You can play games without any issues, multitask and even have multiple apps open in the background without any slowdowns whatsoever – when I first put it under my usual tests, I was amazed how optimised the stock operating system was – and I am still trying to find other devices that can come close to this in terms of performance. From my experience, I have only had similar experiences on a stock like OnePlus 6T and the not so stock like Xiaomi Mi 8. Samsung, LG and Sony had occasional slow downs and become a little sluggish after some time.

One issue that I still come across is RAM management. Having 4GB of RAM might not be ideal for power users as applications are increasingly becoming larger and more demanding. I occasionally switch back and forth between a few applications which usually have to reload – this is especially annoying if you are using apps like Facebook, Twitter and the whole feed will simply jump back to the top.

The battery is 3520mAh and it has power delivery that allows you to charge at 10.5W. This is certainly not the fastest, but I found it more than enough on a daily basis.


Running Android 9 Pie, the battery has become slightly worse than on Android 8.0, but it still allows me to have 4 to 5 hours of Screen On Time by using apps like Twitter, Reddit, Chrome, Spotify and perhaps a little gaming here and there.

So, in terms of performance, the Pixel 2 XL still performs extremely well and in fact, much better than other devices after having used them for a year, at least from my experience.


The issues are the things where this gets a little more interesting. I have made a video previously describing my 2 main issues – way before I started using the device more and more on a daily basis.

First, The Wi-Fi is terribly bad on the Pixel 2 XL. I started having issues around February 2018 and it doesn’t seem like Google has done much to improve this – although the issue seems to be gone for most, I still suffer on a daily basis.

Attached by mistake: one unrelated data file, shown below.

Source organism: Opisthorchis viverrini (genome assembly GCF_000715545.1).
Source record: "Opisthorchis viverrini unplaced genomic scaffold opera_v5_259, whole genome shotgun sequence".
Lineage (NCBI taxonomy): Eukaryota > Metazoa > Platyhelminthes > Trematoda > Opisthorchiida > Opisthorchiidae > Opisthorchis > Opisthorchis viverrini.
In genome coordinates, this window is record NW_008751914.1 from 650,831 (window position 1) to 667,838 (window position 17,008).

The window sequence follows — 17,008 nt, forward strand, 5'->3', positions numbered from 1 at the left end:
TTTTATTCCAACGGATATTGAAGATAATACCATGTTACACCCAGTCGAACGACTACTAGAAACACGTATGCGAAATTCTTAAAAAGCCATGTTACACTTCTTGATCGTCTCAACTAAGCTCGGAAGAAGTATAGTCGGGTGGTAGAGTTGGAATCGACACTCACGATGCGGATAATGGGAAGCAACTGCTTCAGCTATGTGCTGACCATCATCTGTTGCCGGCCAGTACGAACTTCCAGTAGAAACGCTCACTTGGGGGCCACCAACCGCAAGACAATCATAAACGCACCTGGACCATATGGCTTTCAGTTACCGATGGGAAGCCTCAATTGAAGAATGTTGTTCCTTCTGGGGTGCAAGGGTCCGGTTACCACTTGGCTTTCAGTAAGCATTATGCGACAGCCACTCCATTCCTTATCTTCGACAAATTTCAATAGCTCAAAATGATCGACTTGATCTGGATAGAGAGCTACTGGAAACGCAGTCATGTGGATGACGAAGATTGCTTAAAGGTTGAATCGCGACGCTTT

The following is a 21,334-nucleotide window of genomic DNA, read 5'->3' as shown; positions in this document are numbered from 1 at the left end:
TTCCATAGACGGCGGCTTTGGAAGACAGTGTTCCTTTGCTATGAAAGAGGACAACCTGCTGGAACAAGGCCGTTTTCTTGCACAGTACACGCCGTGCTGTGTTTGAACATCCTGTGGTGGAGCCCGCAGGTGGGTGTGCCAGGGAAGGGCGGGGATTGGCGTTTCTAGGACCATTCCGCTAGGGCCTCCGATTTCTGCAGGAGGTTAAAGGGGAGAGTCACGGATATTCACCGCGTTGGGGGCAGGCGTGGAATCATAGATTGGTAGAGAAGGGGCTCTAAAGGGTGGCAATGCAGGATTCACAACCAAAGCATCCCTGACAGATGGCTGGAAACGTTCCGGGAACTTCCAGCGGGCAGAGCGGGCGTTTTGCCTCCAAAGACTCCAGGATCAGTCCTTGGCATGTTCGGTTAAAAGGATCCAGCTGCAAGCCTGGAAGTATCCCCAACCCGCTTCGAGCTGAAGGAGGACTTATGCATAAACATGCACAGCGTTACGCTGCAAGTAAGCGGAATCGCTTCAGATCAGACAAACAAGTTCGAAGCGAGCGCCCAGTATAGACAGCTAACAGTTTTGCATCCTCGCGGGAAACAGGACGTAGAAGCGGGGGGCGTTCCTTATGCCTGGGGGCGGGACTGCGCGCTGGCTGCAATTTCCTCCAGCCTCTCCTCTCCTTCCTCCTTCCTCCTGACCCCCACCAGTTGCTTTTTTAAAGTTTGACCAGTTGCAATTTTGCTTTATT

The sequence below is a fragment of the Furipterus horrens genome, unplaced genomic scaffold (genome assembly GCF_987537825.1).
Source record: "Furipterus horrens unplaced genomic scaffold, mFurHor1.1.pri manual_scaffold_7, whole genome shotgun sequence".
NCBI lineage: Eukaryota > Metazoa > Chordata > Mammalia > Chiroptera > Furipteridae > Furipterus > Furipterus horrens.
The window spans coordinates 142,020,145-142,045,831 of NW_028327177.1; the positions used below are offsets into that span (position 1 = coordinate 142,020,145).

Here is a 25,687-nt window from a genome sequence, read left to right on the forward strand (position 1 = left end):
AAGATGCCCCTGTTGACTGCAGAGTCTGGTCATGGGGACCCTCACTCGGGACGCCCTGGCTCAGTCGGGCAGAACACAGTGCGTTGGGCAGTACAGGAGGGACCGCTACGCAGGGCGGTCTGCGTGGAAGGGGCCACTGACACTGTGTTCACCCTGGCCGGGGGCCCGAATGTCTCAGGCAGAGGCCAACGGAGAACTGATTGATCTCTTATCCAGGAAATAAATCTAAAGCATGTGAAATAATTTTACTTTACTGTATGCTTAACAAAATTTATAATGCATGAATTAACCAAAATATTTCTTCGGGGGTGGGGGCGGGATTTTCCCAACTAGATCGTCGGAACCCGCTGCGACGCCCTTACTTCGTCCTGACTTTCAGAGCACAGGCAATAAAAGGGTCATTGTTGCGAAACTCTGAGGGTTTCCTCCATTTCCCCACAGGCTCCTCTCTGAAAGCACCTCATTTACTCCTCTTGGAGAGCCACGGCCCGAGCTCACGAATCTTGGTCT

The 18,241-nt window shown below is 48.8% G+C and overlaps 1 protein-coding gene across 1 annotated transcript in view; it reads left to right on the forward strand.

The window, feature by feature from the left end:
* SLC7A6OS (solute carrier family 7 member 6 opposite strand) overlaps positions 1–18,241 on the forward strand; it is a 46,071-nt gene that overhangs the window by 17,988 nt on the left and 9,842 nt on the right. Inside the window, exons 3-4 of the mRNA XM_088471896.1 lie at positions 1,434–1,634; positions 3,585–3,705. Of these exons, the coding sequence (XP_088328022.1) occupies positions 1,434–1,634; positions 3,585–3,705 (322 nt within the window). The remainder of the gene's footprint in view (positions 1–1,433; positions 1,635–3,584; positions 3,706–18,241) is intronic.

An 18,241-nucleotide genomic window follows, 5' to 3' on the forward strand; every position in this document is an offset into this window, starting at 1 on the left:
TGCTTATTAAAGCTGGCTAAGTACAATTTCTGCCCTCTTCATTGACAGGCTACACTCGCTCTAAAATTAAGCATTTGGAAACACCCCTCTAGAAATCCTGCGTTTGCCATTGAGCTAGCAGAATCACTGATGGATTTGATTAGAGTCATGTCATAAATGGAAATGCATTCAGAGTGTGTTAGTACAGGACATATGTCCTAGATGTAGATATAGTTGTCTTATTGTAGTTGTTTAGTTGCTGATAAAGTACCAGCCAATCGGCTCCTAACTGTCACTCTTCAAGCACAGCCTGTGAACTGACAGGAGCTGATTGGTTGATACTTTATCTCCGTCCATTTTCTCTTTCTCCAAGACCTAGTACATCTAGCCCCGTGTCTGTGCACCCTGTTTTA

The issue is, whenever I cover the top glass on the back with my palm, the Wi-Fi will drop connection really fast making me wait far too long to buffer videos, play games and just in general, browse the web. Games will usually disconnect and change to mobile data and the same can be said with watching videos, using up my limited amount of 4G data. The way the WiFi can be covered up so easily is just a terrible execution, even though the router is only a few meters away from my device.


Second, From January, up until October I had issues with the charging port. Whenever I attempted to use the USB-C cable that was provided with my device, it just wouldn’t charge. It would always connect and disconnect and result in not charging.

When I would flip the USB-C cable over, it would simply just not work at all. I have pointed out this issue to Google and they were happy to provide another cable for free of charge. Later, the same thing happened and I decided to send my phone back and replace it with a new one. Later on, once I did a more in-depth research into this sort of issue and reading a few other people who were facing the same issues and not getting it solved by getting a replacement, I decided to cancel mine and buy another third party cable – which surprisingly had no issues charging my Pixel.

I have first contacted Google in May and I have been forever waiting for Google to either send me another pair of USB-C cable, or fix the issue. Back in October, I have contacted them again and I was politely told to wait – even though at this stage I was waiting for over 5 months. Now, truth to be told, Google did actually manage to fix this issue and around November my issue was gone. There were no announcements, I have never received either an email reminding me that the issue has been fixed, nor I have ever received my USB cable.


I understand that Google gets a ton of similar issues on a daily basis, but I am truly disappointed in the way this was handled. An average user who isn’t as tech savvy as I am could have spent a lot of additional money on getting other charging cables from Google itself (which obviously would have had the same issue) and third parties – I am very disappointed really concerned about how Google deals with issues both internally and publicly.

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  • Software
  • Camera
  • Conclusion